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Ada Evening News Newspaper Archive: October 29, 1946 - Page 1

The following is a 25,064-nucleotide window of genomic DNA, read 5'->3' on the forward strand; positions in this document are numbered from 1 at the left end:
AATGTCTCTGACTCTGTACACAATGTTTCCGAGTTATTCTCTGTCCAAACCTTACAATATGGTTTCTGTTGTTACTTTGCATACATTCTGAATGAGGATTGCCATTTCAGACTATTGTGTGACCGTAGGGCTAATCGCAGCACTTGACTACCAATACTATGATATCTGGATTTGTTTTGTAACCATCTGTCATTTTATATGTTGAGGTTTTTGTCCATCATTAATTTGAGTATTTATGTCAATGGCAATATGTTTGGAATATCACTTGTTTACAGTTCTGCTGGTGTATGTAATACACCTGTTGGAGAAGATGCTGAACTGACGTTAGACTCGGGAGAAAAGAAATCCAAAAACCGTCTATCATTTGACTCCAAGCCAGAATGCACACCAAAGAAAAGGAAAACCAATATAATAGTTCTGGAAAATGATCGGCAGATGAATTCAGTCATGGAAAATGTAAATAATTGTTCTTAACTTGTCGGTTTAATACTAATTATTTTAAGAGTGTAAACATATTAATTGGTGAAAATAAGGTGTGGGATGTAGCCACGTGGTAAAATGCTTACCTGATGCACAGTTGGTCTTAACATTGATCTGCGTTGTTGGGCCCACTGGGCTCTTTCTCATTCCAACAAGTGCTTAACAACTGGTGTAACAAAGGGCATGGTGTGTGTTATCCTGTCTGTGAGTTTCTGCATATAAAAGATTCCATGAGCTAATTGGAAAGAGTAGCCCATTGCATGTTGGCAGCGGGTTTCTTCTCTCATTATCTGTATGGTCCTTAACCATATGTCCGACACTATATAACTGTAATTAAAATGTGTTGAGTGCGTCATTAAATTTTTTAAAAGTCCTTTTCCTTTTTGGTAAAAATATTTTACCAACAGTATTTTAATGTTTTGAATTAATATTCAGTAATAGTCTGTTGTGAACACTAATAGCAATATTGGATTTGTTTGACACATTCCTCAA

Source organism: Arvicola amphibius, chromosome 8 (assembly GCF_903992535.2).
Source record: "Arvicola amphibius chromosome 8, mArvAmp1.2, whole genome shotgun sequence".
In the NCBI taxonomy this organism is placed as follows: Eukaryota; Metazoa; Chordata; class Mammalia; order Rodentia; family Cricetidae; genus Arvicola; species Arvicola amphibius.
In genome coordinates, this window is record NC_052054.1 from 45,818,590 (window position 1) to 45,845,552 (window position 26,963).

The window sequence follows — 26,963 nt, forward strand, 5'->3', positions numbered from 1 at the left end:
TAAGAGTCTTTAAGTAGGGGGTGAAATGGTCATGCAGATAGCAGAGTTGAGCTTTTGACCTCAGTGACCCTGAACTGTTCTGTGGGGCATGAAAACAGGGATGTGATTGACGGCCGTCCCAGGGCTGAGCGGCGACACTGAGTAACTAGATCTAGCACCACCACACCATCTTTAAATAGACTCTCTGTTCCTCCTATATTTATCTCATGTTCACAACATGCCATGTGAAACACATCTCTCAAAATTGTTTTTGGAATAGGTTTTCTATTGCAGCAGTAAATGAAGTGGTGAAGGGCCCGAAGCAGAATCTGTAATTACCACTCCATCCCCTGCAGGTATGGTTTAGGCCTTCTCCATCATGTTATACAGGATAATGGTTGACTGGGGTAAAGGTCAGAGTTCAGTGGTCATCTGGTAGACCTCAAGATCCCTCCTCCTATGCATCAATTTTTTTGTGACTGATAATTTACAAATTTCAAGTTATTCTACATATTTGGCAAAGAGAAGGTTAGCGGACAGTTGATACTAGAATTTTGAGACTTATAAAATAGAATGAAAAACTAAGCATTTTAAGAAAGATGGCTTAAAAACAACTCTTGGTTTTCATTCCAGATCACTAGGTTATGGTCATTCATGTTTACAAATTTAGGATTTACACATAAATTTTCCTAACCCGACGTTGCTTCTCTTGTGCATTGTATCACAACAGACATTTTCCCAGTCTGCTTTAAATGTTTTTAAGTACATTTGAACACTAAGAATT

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   Ada Evening News, The (Newspaper) - October 29, 1946, Ada, Oklahoma                             There's on aw-ful lot of dirt being stirred up during the present political campaign, a lot of seeds of dissension and dislike being pla the crop is likely to be a mighty weedy harvest Net Sept., Paid Circulation 8575 Member: Audit Bureau of Circulation THE ADA EVENING NEWS FINAL EDITION 43rd ICG ADA, OKLAHOMA, TUESDAY, OCTOBER 29, 1946 FIVE CENTS THE COPY Suspense, Action Feature 'Home in Oklahoma' Which Has Premier Here Wednesday Packed solidly with mounting suspense and thrilling ac- tion scenes, Republic's "Home in Oklahoma" starring Roy Rogers, which opens Wednesday night at the McSwa'in theater, combines a murder mystery with fast-moving wes- tern action and the newest popular western songs. t- For the twentieth time lovely Harry Brecheen Is Evans appears Star Guest At McAlester Program More than 200 bright-eyed youngsters packed solidly the Aldridge hotel ballroom in Mc- Ak-ster Monday night to see and hear baseball stars of past and present in ;m event sponsored by inr Quarterback club of that city. Almost CVITV one of the 1243 Vioys had a baseball or an auto- graph book for the baseball play- c.-s to sign and the president of he Quarterback club termed the event the most successful of its ii.nd in recent years. "The Cat" Welcomed It v.-ns quite a reception for :r.an who had never lived in Alester, but Harry "The Cat" Dale Rogers and, once again. George "Gabby" Hayes and the famous Sons of the Pioneers headline the supporting cast. Action gets underway when Connie Edwards, St. Louis news- paper reporter, played by Dale Evans, travels from St. Louis to Hereford Heaven to investigate the mysterious death of ranch Owner Sam Talbot. Roy Rogers plays the part of editor o'f Here- ford Heaven's newspaper. When they discover evidence which proves that Talbot was actually murdered, Rogers and Dale waste no time trying to apprehend the murderer. Spec- tacular action scenes mark their chase after the suspects, which STALIN FOR ATOMIC CONTROL Brecheen was made to feel at home as the banquet was given in his honor. Paul Crowl, baseball enthusiast and one of the main coes.in the Sooner State Class D league that :s bring formed, was in charge the program. He introduced John Leonard "Pepper" Martin, who took complete charge of the pi-opram in his brisk, informal manner. Other Baseball Players There A guest at the speaker's table Jack Fitzpatrick, who is said to have been one of the best 'rr.ec-hanical' catchers in baseball before he started managing base- ball tc.'ims. At the present time, F.tzpiitrick is connected with the Brooklyn Dodgers organization. E. Sanders, Pittsburgh county man. played AA ball last season arid was also seated at the speak- ers table. Hailing from Wilburton, Pat Seer-ty. Cleveland Indian's right fielder who collected 26 home runs during the 'regular 194ti season, was given a definite part on the proeram. Martin. The Wild Horse of the O.-ige. questioned Seerey about -.ne season and about some of the players with whom he played. Serr-'y offered praise for Bob Feller by saying that he was 'one of the best' to work behind be- cause he never criticized a play lurried in by a teammate. In introducing Harry "The Cat" Brec-heen to the audience, Martin also creates a constant menace to their own lives. Lanny Rees, Ruby Dandrid'ge j and George Meeker All figure a i prominently in the lop-flight supporting cast. Persons known by many Adans will appear several times during the course of the picture and on other occasions the same people will appear in mass numbers. It may be impossible to attend the World Premiere of "Home in but there is no need to miss the picture, itself, which will be shown at the McSwain theater Thursday, Friday and Saturday. AdrniTlTsHII Don'ILikell Generals Resent Press Criticism of Misconduct Of Gl's in Philippines MANILA, Oct. Three commanding generals of. army forces in the Philippines today is- sued a joint statement in which they "resented unwarranted" press criticism of GI behavior! -At the same, time, the army con- firmed a report of a beating ad- ministered an aged Filipino by a U. S. major. The message was .distributed to every soldier in the Philippines. Attached was. a -reprint of an article by Richard Johnston, New York Times' correspondent, out- lining Filipino complaints that GI t. i.t-tii iv nit: itiuiuu i 7 i, proclaimed him to be a candidate I conduct often is rowdy, drunken, the "outstanding athlete me year" and the boys and men -.vert pleased with the recommen- dation. Harry Talks on Scries Brecheen answered questions about his three performances in -.he World Series. He told the Croup that the pressure was off the Cardinals and on the Red Sox ;n the World Series because the P.edbirds were the underdogs. He pointed out that the Cards were relaxed in the series after a stren- uous and hectic season. When asked if he was worried v.-hiJe on the mound. Brecheen re- sponded that he worried more wnen he was on the bench and ihnuKht that to be the case with the other players. Names His Thrill" Brecheen said that his big thrill c-a.-ne v. "..en Schoendienst fumbled the ball, then tossed it to Marion the last out of the 1046 World Series. John E. Layrlen. speaking for- th'.- Quarterback club, presented with an initialed belt, osllfold :md a pocket memo book. Seerey was given a belt and a billfold and Martin was given n pair of spurs v.-ith a star on each side symbolic of the star he was when he played major league baseball. i he affair was concluded with motion pictures on baseball games. ROME, Oct. 2y. propaganda which popped up at many places in Italy the 2-lth anniversary of Benilo Mussolini's inarch on sp.iirod police today to an in- investigation of Italian .xhopc. A nationwide plan apparently guided followers of the dead cuce in yesterday's commemora- for there was marked Jirnilarity in the leaflets handed out _AM opened with this phrase: "The march continues." arrogant and criminal. "Y9ur" present conduct most certainly is still very largely in- fluenced by your home the statement read. We doubly resent the attacks on you because in effect it attacks every home in our nation. 'Only a relatively "small group of us do The Manila simultan- eously carried new incidents of alleged misbehavior. The army confirmed but with- held details of this report in the Manila Chronicle: "An American major, angered because of 'a dented fender, hauled an elderly Filipino mechanic from a truck, kicked and beat him into uncon- sciousness and publicly reviled him. The Filipino is employed by the War Crimes Commission. All tires need carbon black, a natural-gas product; but the syn- thetic kind requires' from 30 to 50 per cent more than the nat- ural rubber ones. WEATHER 1 Red Cross Names Heads Elects Officers for Com- ing Year; Work of Gar- ment Production Chairman Recognized J. A. Richardson was. reelect- ed chairman of the Pontotoc County Chapter of the American Red Cross in the annual mem- bership meeting last night in the.Aldridge hotel, attended by more than 50 persons. Two features of .the program were an award to Mrs. W. W. Sledge for hours work at the head, of the Production Corps and an address by Dr. C. Frank Spencer. The members voted to adopt a new set of by-laws conforming to the suggested pattern of the American National Red Cross. The new by-laws permanently set the annual meeting for Octo- ber and reduces the board of dir- ectors to 24 members. Award to Mrs. Sledge Mrs. Sledge's group of women working on garment production for foreign relief and XL S. arm- ed forces have produced garments since July 1, 1942. L. G. Denny, county chairman for several years during the war, presented Mrs. Sledge with the Award Certificate and pinned on her a Red Cross service ribbon with one' bar, representing hours. "That hours) is only one-third enough, and I am going to recommend to the exe- cutive board that two more bars be added to this the for- mer chairman declared. Dr. C. P. Spencer declared that the American Red Cross was a great humanitarian' organization during World -War II and said one of its greatest international services was in saving lives of prisoners of war by insisting up- on proper care in stockades. "Many organizations with worthy purposes have died, but the Red Cross has survived; It has what sociologists call 'surviv- al the East Central pro- fessor -and mayor said. Services Have Expanded He traced the formative years of the Red Cross. from the mom- ent a Swiss, horrified by the sight of dead and dying on a North Italy battlefield in 1859, wrote a book that was pub- lished in 1862. The result was an International treaty formed in Geneva in' 1864 to relieve suffer- ing of war. It was not until 1881, however, that the American Red Cross was organized. After the last war the Red Cross went into civilian, of many kinds, going wherever an experienced agency was needed to relieve suffering humanity, Dr. Spencer explained'. Homer Belew was elected vice president, and G. M. Rogers was elected treasurer here. Directors Elected Directors are now elected for three year terms, but the new by-laws called. -for staggered terms, necessitating eight one- year. eight two-year, and eight three-year directors. Directors elected for one' year: J. I. Jones, Allen; Sidney katz, Mrs. Joyce J-. JH. N. C. Mitchell, Ada; Charles Carter, Francis: W. C. Gregory, Roff, and Fred Barker, Gaar Comer. Two-year directors are: S. C Bpswell, A. W. Trice, Ada; M. L. Richardson. Stonewall; Mrs "Pete" Ackley, Harden City: J. N. .McKeel, Fittstown; Mrs. George Dale, Francis; L: E. Fair- child, Roff, and Mrs. J. W. Du-' laney, Stonewall. Three-year members of the board are: J. A. Richardson, L. G. Denny, Homer Belew, R. W. Simpson, E. G. Kendall, Wendell Thomas. O. E. Parker, Ada, and Fritz Johnson, Allen. The first meeting of the board of directors has been called for Wednesday night at at Red Cross headquarters. .On the agenda will be the election of four members of the executive board. Truman Names Board to Guide Atomic -Energy Work; Head Says Consequences 'Awesome' By MARVIN L. ARROWSMITH Oct. five-man board of civilians made ready today to take over from the army the momentous task of gliding this country into the atonjic age. The federal power ex- a physicist, an editor, a re- tired Tear admiral and an invest- ment shoulder.ed "responsibilities as great as any men I ave ever assumed in peace- time." Those were the words Presi- dent Truman used in announcing the make up of the all-powerful Directly U.S. to Approach Russia Over Veto Wrangle By MAX HAEEELSON NEW YORK, Oct. United States delegation disclosed today that it would approach Rus- sia directly in an effort to end the controversy over the big pow- er veto, which was sharpened in the United Nations assembly to- day by Generalissimo Stalin's statement defending the veto. The assembly delegate to So- viet Foreign Minister V. M. Molo- tov for an expanded declaration of policy in his speech scheduled for 3 p. m., As small nations took .the ros- trum one >after :the other; to urge limitation of the veto in the secur- ity council and appeal for big power cooperation, it was re- ported that U. S. Delegate Warren R. Austin was working on a com- promise formula which he plan- ned to discuss privately with all the five major powers, including Russia, in an effort to reach an off-the-floor agreement. Will Be Our Own The disclosure of the U. S. plans for consultation with the big five on the veto question was made in a statement by an Amer- ican spokesman who denied a published report that the U. S. delegation was working with Great Britain on a compromise i formula. I He would not an- nounce the plan in his speech to- but probably .would bring it up soon, at a meeting of the powerful 14-natibn general committee., OKLAHOMA: Generally fair and continued warm tonight and Wednesday. Forecast for Oct. 29-Nov. 1 Missouri, Kansas, Oklahoma and show- ers Nebraska and Kansas Thurs- day; Missouri and Oklahoma Thursday or Friday; precipitation light except moderate eastern Oklahoma and southern Mis- souri; cooler Thursday or Friday: general warming Saturday and Sunday: temperatures averaging about 5 degrees above normal Nebraska .to 10 degrees above south and eastern portions of Ok- lahoma -and Missouri. i Gen. Mdain Goes To Washington Oklahoman Assigned To Office of Chief of Staff OKLAHOMA CITY, Oct. (fP) Lieut. Gen. Raymond S. Mc- Lain, Oklahoma's highest ranking military leader, left today for Washington where he has been as- signed to .the office of the chief of staff. "My exact duties are still .un- known, but I probably will do general staff General Me- j Lain said. i The general said he was re- to" report to Gen. Dwight D. Eisenhower's office by Friday morning. The announcement came as a surprise at National Guard Head- quarters here where General Mc- Lain was directing activation of the 45th Division. By JOHN M." HIGHTOWER NEW YORK, Oct. 29, Russian blast at the presence of United States troops in China a'nd British forces 'in Greece, the Middle East and Indonesia pointed the way today for a maj- or policy address by Soviet For- eign Minister Vyacheslav Molo- tov before the United Nations as- sembly. Molotov was slated to take the rostrum at the second of the day.'s -two sessions. Altogether representatives of 10 countries were due to be heard, including Syria, Ethiopia, Bolivia, the Phil- ippines and the Netherlands at the first session and Canada, Greece, Australia and Colombia at the second. There was some behind the scenes activity on selection of three nations to replace the Netherlands, Mexico and Egypt on the security council at the end of this 'year. Britain and the United States were reported to favor Belgium, Syria and Colom- bia, but the British were giving some consideration to India in- stead of Syria and no final de- cision had been 'reached. With Molotov and other rank- ing members of the Soviet dele- gation in the assembly auditor- ium at Flushing last night, Kise- lev made these charges against the United States and Britain: 1. By maintaining troops in China, and in Greece, the Mid- dle East and Indonesia they are breaking the United Nations charter. 2. 'In China the United States is not following a policy calcu- lated to maintaiin the peace of the F.ar East. 3. Britain is doing everything possible to maintain troops in the Middle East. 4. The presence of such troops in various- non-enemy countries will only lead to unrest among the peoples. The delegates were looking to Molotov, however, for the latest word on what Russia wants out of this assembly session as well as an airing, by the Russian side of the chief elements of conflict between the Soviet Union and the western powers. SHAWNEE C O SECRETARY JOHN S. MALONE RESIGNS SHAWNEE, Okla., Oct. John S. Malone, Chamber of Com- merce secretary, here for the past ten years, resigned last night and directors immediately turned around and raised his pay. The increased salary will be in effect during the'period Malone serves until a successor can be chosen.. Directors elected W. J. (Jack) Bell, lumberman, as the new chamber president. HENNESSEY BAPTIST PASTOR FORMER CHAPLAIN, DIES OKLAHOMA CITY, Oct. Rev. Frank B. Webb, Jr., pastor of the First Baptist church of Hennessey and an army chaplain during the war, died at Will Rogers Veterans' here yesterday. hospital new atomoic energy commission, headed by David E. Lilienthal as chairman. "The consequences of our work, for good or evil, are Lilienthal said, yielding up his chairrrianship of the Tennessee Valley Authority to accept the assignment. Have Varied Background With Lilienthal, Mr. Truman selected-for the commissioon'set up three months ago by congress: Dr. Robert F. Bacher, 41 year old Cornell University physicist who helped develop the atomic bomb. -He is scientific consultant to Bernard M. Baruch, American representative too the United Na- tions atomic- energy commission. William W. Wymack, 58, editor of the Des Moines Register and winner of the Pulitzer award in 1937 for distinguished editorial writing. He also is a director of both the Chicago Federal Reserve Bank and the Carnnegie Endow- ment for International Peace. Strauss Has Wide Experience Rear Adm. Lewis L. Strauss, former member of the Army-Navy Munitions board, one- timetime secretary to Herbert Hoover and now a.-partner in the New York banking firm of Kuhn, Loeb Co. He has played an ac- tive role in cancer research. Summer-T. an invest- ment banker who until last March was a 'member of :the "Securities whose home is in quit the SEC with the explanation, "I'm getting stale." As- Lilienth'al'.s successor as head of the giant TVA, Mr. Tru- man named Gordon R. Clapp, general manager of the govern- ment utility since 1939. Clapp re- ceived the appointment which is effective Nov. 1, on his 41st bitrh- day. Here in brief is an outline of the commission's authority: It will promote atomic research and development by private and public institutions and through its own organization. Controls Materials It has exclusive control over all fissionable material and facilities used in the production of atomic- bombs. It may authorize others to produce fissionable materials. It will set up and direct divi- sions of military application, re- search, engineering and produc- tion, each in charge of a director to be paid a year. As only concession to military representation in the commission set up, the director of the division of military applica- tion will be a member of the arm- ed forces. With Mr. Truman's approval, the commission may produce atomic bombs. Again with his approval, the commission may. .authorize the armed 'forces too turn out atomic weapons. The commission may: Distribute atomic material for research or medical use; license the manufacture of equipment for using tomic energy; buy fission- able material abroad for defense; take over for public iise any pat- ents for making or using atomic energy; National Air Mall Week Finds More Use in Ada Now National Air Mail Week began Sunday and continues through this week, with the postoffice de- partment .stressing the growing speed in facilities for handling mail by use of air routes. Inauguration of the five-cent stamp the first of October, lower- ing the air mail, has given 0. boost already too its use. Mrs. Mary West, postmaster in Ada; says that, use of air mail has picked up rapidly here since Oct. 1, although Ada is not yet on any airline. She. reports fast service now for day dispatch at by bus to Atoka, where mail 'catches' the speedy Katy Flyer into Fort Worth and connection there with an immense network of airline routes. At present there is only night plane service out of Oklahoma City for local mail to connect with. However, as airline services de- velop is added to airline routes, the al- ready speeded up air mail service will be handled out of Ada much faster. MAYOR COLLECTS GARBAGE: Mayor de Lcsssps S. Morrison, right, donr.ed combat boots and GI fatigue uniform orgunuiiiK public-spirited citizens of New Orleans to aid in collecting a fa-day accumulation of garbage caused by striking municipal garbage collectors. Here the mayor is shown conferring with City Prop- erty Commissioner Thickness of the human skull ranges from less than one-eighth inch to almost one-half inch. T. B. Association Of County Will Meet Tonight ,.3fcnnual meeting of the Pontotoc -County Tuberculosis association will be held tonight at 7 o'clock at the Aldridge hotel. Kenneth E. Ambrose will preside. There will be showing of a mo- tion picture, "This is T. and a talk by Dr. L. E. Kling, senior surgeon, U. S. Public Health Serv- ice, T. B. field officer. Homer Peay, chairman of the Christmas Seal Sales campaign, will talk o'-> that subject, timely now with the Christmas season not far ahead. There will be election of a third of the directors, who have three- year terms, and of officers for the coming year. There will also be decision on the association's program and adoption of a budget. All parts of the county will be represented in the meeting. W. F. (hilcul! Is Declared Suicide III Health Blamed For Death of Cement Contrac- tor in Fort Worth FORT WORTH, Tex., Oct. Justice Gus Brown re- turned a verdict of suicide by hanging today in the death o'f Wilson F. Chilcutt, 46, Ada, Okla., cement contractor, whose body was found in. a downtown hotel- room this morning, suspend- ed from a steam radiator pipe. In a note-to a daughter, Mrs. R. E. Monger, Ponca City, Okla., Chilcutt attributed his action to ill health. Chilcutt's partner in the cement contracting business, Jim Stephens, said that Chilcutt had suffered several paralytic strokes recently and that he had also been disconsolate over the death of his parents, Mr. and Mrs. M. R. Chil- cutt, killed in a train-auto crash near Nowata, Okla., last spring. Chilcutt was reared in Ada, at- tending Ada High school, where he played center on the Ada high football team. Later he had cattle interests. Several years ago he was stricken and thereafter was hand- icapped in walking, but continued in business as soon as he had re- covered. -K- Marvin Pearson Dies in Texas Brother of Mrs. J. K. Smith, Son of D. R, Pear- son of This City Marvin Pearson, of Newcastle, Texas, brother of Mrs. J. Kent Smith and son of D. R. Pearson both of Ada, died Sunday. He j was the victim of injuries recciv- i ed in an accident Hint occurred while repairing an automobile. Pearson is survived by 'his wife; several children; six sisters, including Mrs. Smith of Ada, a brother, W. H. Pearson, Oklaho- ma City, and former Adan; and father. All the survivors will attend the funeral in Newcastle Tues- day. Krug Denies U. S. Giving in To Lewis on Demand By HAROLL0 W. WARD WASHINGTON, 'Oct. Despite President Truman's flat dictum that there-will be no coal strike, Secretary of Interior J. A. Krug made it clear today that the government has not surrendered to John L. Lewis on his demand for a new coal contract. By implication, Lewis has threatened a walkout by his 000-soft coal miners on November days before the .elections. Hours after Mr. Truman signal- led that the strike throat was banished, a spokesman for Krug told a reporter late last night at Tahoe City, Calif., that Krug's ac- tion in arranging a conference be- tween Lewis and coal miners Ad- ministrator N. H. Cpllisson was "a compliance only with Mr. Lew- is' request for a meeting." Previously, Mr. Truman's no- strike announcement had been taken as indicating that the gov- ernment might be ready to talk new contract demanded by Lewis. In addition, there had been some speculation that the administration might already have worked out some formula satisfactory to Lewis. That was the broad interpreta- tion, at least, placed upon the union leader's sudden agreement yesterday to negotiate with the government under the terms of the old pact which went into ef- fect last May 29 after Krug seized the nation's strike-paralyzed soft coal mines. Until yesterday, Lewis had in- sisted bluntly that unless the gov- ernment agreed to negotiate a new with refer- ence to wages and cur- rent pact would be "void" on No- vember 1. Wheelchair Takes Him on Travels Nebraskon Now Planning To Roll to Florida. DALLAS, Oct. ley Engquist, 26, Fremont, Neb., who wouldn't let paralysis which confined him to a wheelchair conquer his wanderlust, plans now to roll on to Florida for the his wheel chair. He arrived hero over the week- end to visit a friend, Ford H. Cas- tro. _Engquist's wandering over highways in his wheelchair began in Dallas three and a half years ago when he decided to visit a sister in Fremont. Since then he has traveled thousands of .miles. He said friendly truck drivers usually pick him up, but on one trip he had to wheel himself 800 miles. His major trouble he said, is finding a place to sleep at night. Often lie sleeps in his wheelchair. Also, he carries two span- the win-time synthetics, he says, do not "hold up well. He admits, however, that wheelchair tires probably weren't build for high- way travel. More than 23 billion people rode on the trolley couches, street cars, and gas buses of the nation last year, an increase of 75 per- cent above prewar levels. Says Russia Lacks A-Bomb Reports Reductions In Troops in Eastern Europe, Hopes for Peace Negotia- tions Success By EDDY GILMORE MOSCOA Oct. Minister Stalin declared in a statement made public today that the Soviet Union has no atomic bomb or anylhink like it. and urg- ed "rigid international control" of atomic energy. The Soviet leader, replying to 31 questions submitted to him by Hugh Baillie, president of the United Press, said Russia's troop stiength in the occupied countiies of Eastern Europe totalled 60 di- visions, and would be reduced within two to 40. Stalin expressed opinions on broad range of subjects, covering almost jvery paramount interna- tional issue.' His replies were broadcast this morning over the Moscow radio. Asked what should be done if the threat of a new war should arise, the Russian leader said its "instigators" should be curbed, and he arcused Winston Churchill Britain's war-time prime minister of being among such instigators. He said, however. Hint he did not agree with U. S. Secretary of State Byrnes that tension was in- creasing between the United States and Russia. This statement was regarded here as n solid con- tribution to better relations be- tween the two powers. In response to 31 questions sub- mitted to him by Hugh Baillic, president of the United Press As- soeiati. ps, Stalin accused Winston Churchill o! being among the "in- stigators of a new and dis- agreed flatly with Secretary of State James F. Byrnes that there is growing tension between Russia and the United States. Indifferent to Warships In responses to other questions as broadcast by the Moscow radio, Stalin declared: 1. The government of the U.S.S. R. is "indifferent" to the presence of American warshipsin the Med- iterranean. 2. He does not feel the veto power has been used to excess either in the U. N. Security Coun- cil or in the foreign ministers' council. 3. Russia rogards the western borders of Poland as permanent. 4. Russia feels that "Yugoslavia has grounds to be dissatisfied" with the peace treaty drafted for Italy at the Paris conference. 5. The U.S.S.R. regards "as un- necessary" the presence of British troops in Greece. 6. He believes that "not only the economic, but also the political unity of Germany is to be de- sired." The responses to Mr. Baillie's questions constituted ths second such interview Stalin has granted in a period of slightly more than a month. On Sept. 24, In answer to questions submitted by Alex- ander Worth of the Sunday Times of London, he said he could see no danger of u new war. Churchill Lends War Instigators In today's answers, he said he felt "the instigators of a new war. in the first place Churchill and others of like mind in Britain and the U. S. constituted "the worst threat to world pence" now. "If such a threat should Baillic asked, "what would be the best steps to be taken by the na- tions of the world to avoid a new "The inlKigalors of a new said Stalin, "arc to be exposed and curbed." His declaration that Russian troops in Eastern Europe num- bered GO divisions constituted an answer to Churchill's suggestion in the form of a question before the house of commons last week, that the Soviet Union had 200 di- visions there, on full war strength. Ho gave a flat "no" answer to an inquiry as to whether Russia had yet developed an atom bomb (Continued on Page 2, Column 8) TH' PESSIMIST nr Hob niiiMkB, Jr. When a foller approaches middle age it's all right t' pick up some new interest, but it's advisable t' pick up one that ain't wearin' a skirt. Newt Lark has quit 'is job so's he can keep 'is cigarette lighter in workin' order.